Course Description: 

The course will review the formation processes of minerals, rocks and fossils. An emphasis will be placed on internal and external processes that continuingly contribute to change in the surface of the planet. These processes include weathering, volcanoes, earthquakes, rock cycle, and the water cycle. 

Course Code: SCI201

Credit hours: 3

Pre-Requisites: None

Course Goals: 

Appreciate the Earth’s complicated system. Identify and understand many of the interactions between the major components on the planet such as mountains, oceans, rivers, humans. 

  • Learn the basic geologic principles that are applied in the interpretation of earth’s history and the ages of its rocks and minerals. 
  • Describe observations that describe and identify earth materials (e.g., minerals, rock, surface outcrops, etc.).  Draw logical and scientific conclusions from observations about the history of said observations. 
  • Appreciate the different physical and biological components of the Earth and become aware of some of the effects of human activities on the environment. 

Course Outlines: 

  • Minerals and Rocks:  composition, categories and conditions of their formation.  
  • Layering of the Earth: types and characters of the different layers of the earth. 
  • Plate tectonics: Various paleomagnetic, seismic, and palaeontologic pieces of evidence that allow understanding of the geologic history of the earth.  
  • Seafloor bathymetry, seafloor spreading, and continental drift. Included is the formation of oceans, islands and volcanic eruptions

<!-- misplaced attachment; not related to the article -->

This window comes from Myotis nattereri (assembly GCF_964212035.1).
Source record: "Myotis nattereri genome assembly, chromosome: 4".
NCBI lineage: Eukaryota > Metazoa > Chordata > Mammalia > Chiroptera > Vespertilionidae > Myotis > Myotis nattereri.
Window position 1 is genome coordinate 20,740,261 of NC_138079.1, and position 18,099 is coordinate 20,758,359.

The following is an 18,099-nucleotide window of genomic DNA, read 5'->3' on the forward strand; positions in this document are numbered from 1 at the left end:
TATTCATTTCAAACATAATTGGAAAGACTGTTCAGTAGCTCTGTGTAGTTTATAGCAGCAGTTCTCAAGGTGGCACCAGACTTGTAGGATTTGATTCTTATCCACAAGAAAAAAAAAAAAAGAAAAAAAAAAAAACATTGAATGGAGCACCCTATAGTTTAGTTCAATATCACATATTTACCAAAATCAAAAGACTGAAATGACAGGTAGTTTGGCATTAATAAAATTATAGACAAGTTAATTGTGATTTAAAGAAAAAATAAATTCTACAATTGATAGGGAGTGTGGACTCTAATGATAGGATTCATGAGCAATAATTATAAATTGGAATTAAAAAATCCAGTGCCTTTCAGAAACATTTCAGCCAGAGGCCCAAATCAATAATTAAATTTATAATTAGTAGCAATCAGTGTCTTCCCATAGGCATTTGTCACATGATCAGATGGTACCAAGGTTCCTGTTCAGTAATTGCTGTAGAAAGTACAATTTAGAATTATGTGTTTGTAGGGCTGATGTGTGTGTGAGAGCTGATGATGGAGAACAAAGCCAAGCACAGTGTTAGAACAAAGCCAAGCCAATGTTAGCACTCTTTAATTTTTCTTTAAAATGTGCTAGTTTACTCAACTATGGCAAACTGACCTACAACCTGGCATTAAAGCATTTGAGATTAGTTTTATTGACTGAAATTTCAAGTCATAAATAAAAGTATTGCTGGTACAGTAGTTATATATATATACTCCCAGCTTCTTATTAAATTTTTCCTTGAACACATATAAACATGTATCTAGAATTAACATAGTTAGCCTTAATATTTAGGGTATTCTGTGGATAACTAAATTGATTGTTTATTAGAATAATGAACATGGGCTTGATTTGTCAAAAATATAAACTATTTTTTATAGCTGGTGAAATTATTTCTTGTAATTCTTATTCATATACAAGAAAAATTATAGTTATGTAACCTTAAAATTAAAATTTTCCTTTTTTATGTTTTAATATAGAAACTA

• Rock cycle and main rock classes: formation of the three main rock classes (igneous, metamorphic, and sedimentary) and the natural geologic processes that may transform them from one type to another. Each rock class will be studied in detail in terms of their forming environment, mineral composition, description, classification, and textures. 
  • Geologic time: the two aspects of geologic time- relative time and numerical time- and the principles and tools of their determination. Fossils, field observations, and radioactive isotopes will be studied as some of the most important tools for geologic time construction. 
  • Rock deformation: Including faults and folds this module explains rock deformation in a geologic context. Causes and types of rock structures that develop with deformation are included in the discussion.  
  • Hydrologic cycle: The cycle of water in natural reservoirs and the processes and effects associated with water circulation through these reservoirs. Included in the hydrologic cycle are underground water, running surface water along with oceans and glaciers  
  • Mass movements: The various types of downslope movements that create movements, forces that cause formation and the hazards associated with them.